Data Recovery from liquid damaged hard drives
At CDS, we handle a large number of liquid damaged hard drives each year. We would like to give you an in-sight into what is involved in recovering data from such devices.
Most drives that we see have failed due to accidental spillage onto a laptop of liquids such as:
- Other alcoholic drinks
Depending on the time of the year and mother nature, we see flooded drives that have been submersed in river or sea water for prolonged periods. We also handle drives that have suffered fire damage and subsequent water damage from fire-fighting efforts.
In the vast majority of cases, the only significant damage is to the Circuit Board (PCB) on the drive. Specific components can fail and/or corrode.
The first stage in recovering these drives is the decontamination of the drive. We remove the PCB and clean it in an ultrasonic bath with a specialised liquid formula, followed by deionized water. Once cleaned and dried, the PCB is inspected for component damage. With modern drives, it is no longer possible to simple “swap” the board from an identical drive. Modern drives store “adaptive” data within surface mount chips and this unique data must be transferred to a new PCB. If this is not done, the drive will spin but it will never initialise fully and the data area will not be accessible.
The drive body is cleaned externally and once dried, it can be opened in our Class 100 clean-room for internal inspection. The top cover of all drives has a “breather hole” to regulate air pressure inside the drive chamber. This breather hole is protected by an air filter with a desiccant pad to absorb moisture.
If a drive has been subjected to external moisture or “minor” liquid damage such as spillage of coffee across a laptop, it is highly unlikely that any moisture will have entered the drive chamber. The breather hole is very small and the filter prevents any moisture ingression.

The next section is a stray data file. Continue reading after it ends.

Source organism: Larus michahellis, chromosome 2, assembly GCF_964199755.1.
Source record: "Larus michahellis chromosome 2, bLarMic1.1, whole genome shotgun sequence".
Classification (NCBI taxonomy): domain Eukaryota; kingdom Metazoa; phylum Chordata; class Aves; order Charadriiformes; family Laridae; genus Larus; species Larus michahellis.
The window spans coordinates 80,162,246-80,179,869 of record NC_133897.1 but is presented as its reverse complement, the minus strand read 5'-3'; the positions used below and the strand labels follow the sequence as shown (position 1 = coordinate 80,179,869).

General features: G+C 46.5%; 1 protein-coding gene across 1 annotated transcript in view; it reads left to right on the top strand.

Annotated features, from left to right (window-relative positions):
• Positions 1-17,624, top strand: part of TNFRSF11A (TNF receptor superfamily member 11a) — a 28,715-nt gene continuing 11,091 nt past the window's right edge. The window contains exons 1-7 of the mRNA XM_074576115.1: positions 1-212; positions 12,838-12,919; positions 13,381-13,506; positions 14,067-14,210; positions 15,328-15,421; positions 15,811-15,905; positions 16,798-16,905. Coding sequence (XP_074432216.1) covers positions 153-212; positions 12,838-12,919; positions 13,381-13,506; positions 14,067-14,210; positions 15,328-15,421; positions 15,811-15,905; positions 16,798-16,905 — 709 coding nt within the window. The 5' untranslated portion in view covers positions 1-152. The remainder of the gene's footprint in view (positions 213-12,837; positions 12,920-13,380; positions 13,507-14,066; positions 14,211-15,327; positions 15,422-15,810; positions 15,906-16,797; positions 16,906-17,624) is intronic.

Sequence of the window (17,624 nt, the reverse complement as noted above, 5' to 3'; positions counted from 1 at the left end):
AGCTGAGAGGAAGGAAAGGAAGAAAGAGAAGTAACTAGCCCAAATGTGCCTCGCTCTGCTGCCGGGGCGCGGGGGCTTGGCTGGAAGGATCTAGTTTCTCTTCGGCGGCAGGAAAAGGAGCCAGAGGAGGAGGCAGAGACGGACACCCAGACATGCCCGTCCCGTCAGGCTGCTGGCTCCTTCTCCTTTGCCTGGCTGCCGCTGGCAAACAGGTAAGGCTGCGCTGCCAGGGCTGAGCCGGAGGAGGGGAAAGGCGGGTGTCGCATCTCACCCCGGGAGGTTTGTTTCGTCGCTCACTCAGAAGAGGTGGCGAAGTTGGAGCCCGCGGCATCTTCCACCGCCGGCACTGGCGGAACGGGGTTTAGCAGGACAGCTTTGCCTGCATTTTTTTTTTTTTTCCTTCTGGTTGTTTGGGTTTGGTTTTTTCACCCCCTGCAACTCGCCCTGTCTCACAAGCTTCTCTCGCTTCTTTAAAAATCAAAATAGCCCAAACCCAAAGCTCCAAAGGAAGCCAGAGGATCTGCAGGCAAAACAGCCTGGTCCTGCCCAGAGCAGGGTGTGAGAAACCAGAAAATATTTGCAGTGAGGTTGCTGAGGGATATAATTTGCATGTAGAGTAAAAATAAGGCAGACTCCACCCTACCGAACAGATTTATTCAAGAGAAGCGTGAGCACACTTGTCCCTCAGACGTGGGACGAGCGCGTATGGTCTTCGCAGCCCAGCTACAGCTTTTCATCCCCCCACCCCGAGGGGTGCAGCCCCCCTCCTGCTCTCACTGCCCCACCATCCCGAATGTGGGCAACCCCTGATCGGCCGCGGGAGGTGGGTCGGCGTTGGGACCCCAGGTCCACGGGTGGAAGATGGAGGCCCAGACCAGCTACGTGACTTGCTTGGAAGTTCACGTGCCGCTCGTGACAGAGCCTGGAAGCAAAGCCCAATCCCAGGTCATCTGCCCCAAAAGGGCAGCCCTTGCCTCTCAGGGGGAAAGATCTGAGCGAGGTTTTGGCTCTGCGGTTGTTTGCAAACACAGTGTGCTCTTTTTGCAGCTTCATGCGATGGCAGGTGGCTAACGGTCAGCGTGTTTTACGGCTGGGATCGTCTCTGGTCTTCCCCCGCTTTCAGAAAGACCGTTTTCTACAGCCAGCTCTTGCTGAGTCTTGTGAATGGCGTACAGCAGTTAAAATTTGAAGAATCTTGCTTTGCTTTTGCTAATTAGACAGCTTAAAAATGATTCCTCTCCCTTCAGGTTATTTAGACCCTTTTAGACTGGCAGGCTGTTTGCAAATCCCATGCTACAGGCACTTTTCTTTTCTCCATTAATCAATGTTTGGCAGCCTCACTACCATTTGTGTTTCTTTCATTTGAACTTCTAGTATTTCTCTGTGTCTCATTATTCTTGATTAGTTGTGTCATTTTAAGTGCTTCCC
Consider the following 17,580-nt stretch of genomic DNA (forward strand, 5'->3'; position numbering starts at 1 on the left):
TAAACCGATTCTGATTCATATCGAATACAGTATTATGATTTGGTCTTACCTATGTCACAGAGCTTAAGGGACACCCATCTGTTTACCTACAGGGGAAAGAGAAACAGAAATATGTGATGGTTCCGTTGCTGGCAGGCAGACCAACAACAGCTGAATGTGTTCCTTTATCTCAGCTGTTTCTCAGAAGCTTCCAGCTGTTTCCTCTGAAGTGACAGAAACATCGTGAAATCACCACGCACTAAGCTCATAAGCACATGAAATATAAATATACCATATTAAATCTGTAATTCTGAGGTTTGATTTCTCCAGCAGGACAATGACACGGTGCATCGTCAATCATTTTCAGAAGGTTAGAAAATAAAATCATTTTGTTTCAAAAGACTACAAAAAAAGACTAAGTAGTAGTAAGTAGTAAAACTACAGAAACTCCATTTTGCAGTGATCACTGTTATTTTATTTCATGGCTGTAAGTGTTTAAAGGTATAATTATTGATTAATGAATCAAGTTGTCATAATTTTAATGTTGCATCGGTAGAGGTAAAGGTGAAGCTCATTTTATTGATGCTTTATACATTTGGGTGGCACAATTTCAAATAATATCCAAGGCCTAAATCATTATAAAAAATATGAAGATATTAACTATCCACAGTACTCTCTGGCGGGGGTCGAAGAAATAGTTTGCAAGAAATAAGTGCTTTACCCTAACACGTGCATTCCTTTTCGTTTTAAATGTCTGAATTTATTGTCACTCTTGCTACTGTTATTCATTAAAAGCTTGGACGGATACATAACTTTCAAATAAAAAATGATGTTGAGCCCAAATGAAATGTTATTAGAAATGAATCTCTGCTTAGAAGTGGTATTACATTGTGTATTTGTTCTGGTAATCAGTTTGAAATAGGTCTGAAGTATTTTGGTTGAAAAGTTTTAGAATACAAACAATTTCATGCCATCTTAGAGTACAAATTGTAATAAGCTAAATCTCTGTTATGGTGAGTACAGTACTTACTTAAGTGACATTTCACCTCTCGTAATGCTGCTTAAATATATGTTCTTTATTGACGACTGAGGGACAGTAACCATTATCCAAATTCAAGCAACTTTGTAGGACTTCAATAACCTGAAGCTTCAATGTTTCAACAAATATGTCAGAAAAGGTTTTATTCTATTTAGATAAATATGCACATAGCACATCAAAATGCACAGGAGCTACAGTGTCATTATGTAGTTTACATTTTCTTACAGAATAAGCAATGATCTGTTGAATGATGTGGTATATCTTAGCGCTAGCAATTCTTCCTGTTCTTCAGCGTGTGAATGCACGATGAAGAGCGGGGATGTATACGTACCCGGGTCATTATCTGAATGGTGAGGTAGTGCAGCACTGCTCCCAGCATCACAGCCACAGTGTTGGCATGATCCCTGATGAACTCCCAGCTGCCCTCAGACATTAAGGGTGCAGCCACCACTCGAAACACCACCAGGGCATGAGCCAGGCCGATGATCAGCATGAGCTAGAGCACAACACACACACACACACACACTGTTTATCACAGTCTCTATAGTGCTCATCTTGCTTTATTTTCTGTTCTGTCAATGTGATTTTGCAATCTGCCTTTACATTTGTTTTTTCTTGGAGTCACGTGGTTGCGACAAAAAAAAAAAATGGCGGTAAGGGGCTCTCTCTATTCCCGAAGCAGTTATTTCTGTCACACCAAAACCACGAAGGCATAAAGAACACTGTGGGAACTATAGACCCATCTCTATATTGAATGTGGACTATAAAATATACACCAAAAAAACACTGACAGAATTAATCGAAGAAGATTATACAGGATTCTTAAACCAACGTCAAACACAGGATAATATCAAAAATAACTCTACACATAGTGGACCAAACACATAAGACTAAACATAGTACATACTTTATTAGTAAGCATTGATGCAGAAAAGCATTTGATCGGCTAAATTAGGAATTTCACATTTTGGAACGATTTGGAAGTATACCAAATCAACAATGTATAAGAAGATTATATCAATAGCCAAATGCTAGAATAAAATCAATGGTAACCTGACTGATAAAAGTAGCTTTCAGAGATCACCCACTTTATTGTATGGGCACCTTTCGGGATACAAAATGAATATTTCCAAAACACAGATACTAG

However, if a drive has been subjected to sustained liquid submersion, it’s a different story. The picture below shows a Fujitsu 2.5″ Laptop Hard Drive that was submersed in sea water for a period of 4 weeks:
This drive had suffered extreme water damage and has been badly corroded internally. Despite our best efforts with this drive, it was not recoverable. This drive was in a laptop that had been maliciously damaged and then thrown into a river. The platter had been damaged prior to the water submersion.
The following photographs show drives that had been flooded and submersed in river water. These drives spent approximately 48 hours underwater. As can be seen, the water had breached the drive seal and has contaminated the drive. Components inside the drive had begun corroding but the platter
was intact and largely unaffected. The drive was thoroughly cleaned and the platter was swapped into a new housing. The heads and associated components were replaced and the drive was successfully recovered.
Some tips for dealing with liquid damaged hard drives:
- Do not try to power on a liquid damaged hard drive
- Do not try to dry the hard drive out
- Do NOT open up your hard drive under any circumstance
- Do NOT swap or replace any electronic components
- If a liquid spillage occurs on a laptop, turn it upside down (keyboard down) or on it’s side away from the hard drive to drain the liquid away from the hard disk
- Call CDS for advice immediately – a drive will begin to corrode quickly so it is imperative that it is dealt with quickly